ASSESSING THE BITE COUNTER AS A WEIGHT LOSS TOOL on Tuesday, April 8, 2014, in Brackett Hall, Room 419, at 1030 am.
Obesity is a growing health concern throughout the world. Health risks associated with obesity such as diabetes and heart disease result in obesity costing us over $170 million annually. Self-monitoring of Energy Intake (EI) is a critical element of a successful weight loss plan; however current methods to monitor EI are cumbersome and prone to under reporting. The primary purpose of the study was to develop and test an experimental diet protocol based on user feedback from the Bite Counter. A secondary purpose was to examine if this protocol would affect meaningful weight loss by device users. Data were collected from 30 participants (15 control) in a study where Bite Counter feedback was used to titrate daily bite count goals in order to meet a 1 to 2 pound per week weight loss goal measured against the control group which was only given weight loss literature. 77% of our participants were able to use the device to self-monitor a majority of the eating activities. Although weight loss was higher in the Bite Counter group, we determined that a diet protocol based solely on using the Bite Counter did not produce statistically significant weight loss over the ten-week study period. The Bite Counter was able to help the control group sustain their weight loss throughout the entire study period. The study determined that aggressive screening measures during study uptake is needed in order to ensure the recruitment of participants who are likely to complete future studies. User profile personas were developed to assist future researcher identify and classify users as successful or unsuccessful candidates for losing weight using the Bite Counter.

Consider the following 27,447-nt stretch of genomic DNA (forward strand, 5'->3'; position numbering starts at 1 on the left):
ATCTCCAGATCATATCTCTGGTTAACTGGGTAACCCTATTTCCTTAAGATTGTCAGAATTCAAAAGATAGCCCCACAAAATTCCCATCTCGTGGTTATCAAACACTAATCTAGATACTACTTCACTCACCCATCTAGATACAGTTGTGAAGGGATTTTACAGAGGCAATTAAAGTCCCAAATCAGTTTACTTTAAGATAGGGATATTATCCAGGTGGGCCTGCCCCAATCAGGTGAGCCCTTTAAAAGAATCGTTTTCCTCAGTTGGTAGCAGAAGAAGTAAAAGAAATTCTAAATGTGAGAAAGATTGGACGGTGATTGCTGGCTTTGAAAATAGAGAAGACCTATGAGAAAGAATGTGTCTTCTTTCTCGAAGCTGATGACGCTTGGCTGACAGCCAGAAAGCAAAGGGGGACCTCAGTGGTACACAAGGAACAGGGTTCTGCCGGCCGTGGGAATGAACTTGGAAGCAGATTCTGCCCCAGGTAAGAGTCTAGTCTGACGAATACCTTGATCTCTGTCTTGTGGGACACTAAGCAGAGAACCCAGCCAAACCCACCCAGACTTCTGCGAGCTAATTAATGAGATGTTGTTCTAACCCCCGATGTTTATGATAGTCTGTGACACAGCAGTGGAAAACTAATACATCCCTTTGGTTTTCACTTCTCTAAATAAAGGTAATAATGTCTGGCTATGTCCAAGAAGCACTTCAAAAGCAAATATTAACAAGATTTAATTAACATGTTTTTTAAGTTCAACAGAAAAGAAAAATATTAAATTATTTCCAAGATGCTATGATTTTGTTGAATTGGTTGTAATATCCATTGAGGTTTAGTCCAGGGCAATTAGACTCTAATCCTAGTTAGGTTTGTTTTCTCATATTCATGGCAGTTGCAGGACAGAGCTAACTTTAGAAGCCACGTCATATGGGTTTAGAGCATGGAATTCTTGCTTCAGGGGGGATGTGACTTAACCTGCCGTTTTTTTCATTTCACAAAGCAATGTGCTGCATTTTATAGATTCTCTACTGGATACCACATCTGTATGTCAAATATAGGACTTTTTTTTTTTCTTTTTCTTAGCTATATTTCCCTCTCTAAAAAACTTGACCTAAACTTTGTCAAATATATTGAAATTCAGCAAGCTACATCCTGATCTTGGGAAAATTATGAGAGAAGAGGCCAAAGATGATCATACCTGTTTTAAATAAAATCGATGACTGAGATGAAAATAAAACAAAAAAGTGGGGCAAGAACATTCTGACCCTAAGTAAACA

Committee Chair: Dr. Eric Muth
Committee Members: Dr. Adam Hoover and Dr. Patrick Rosopa
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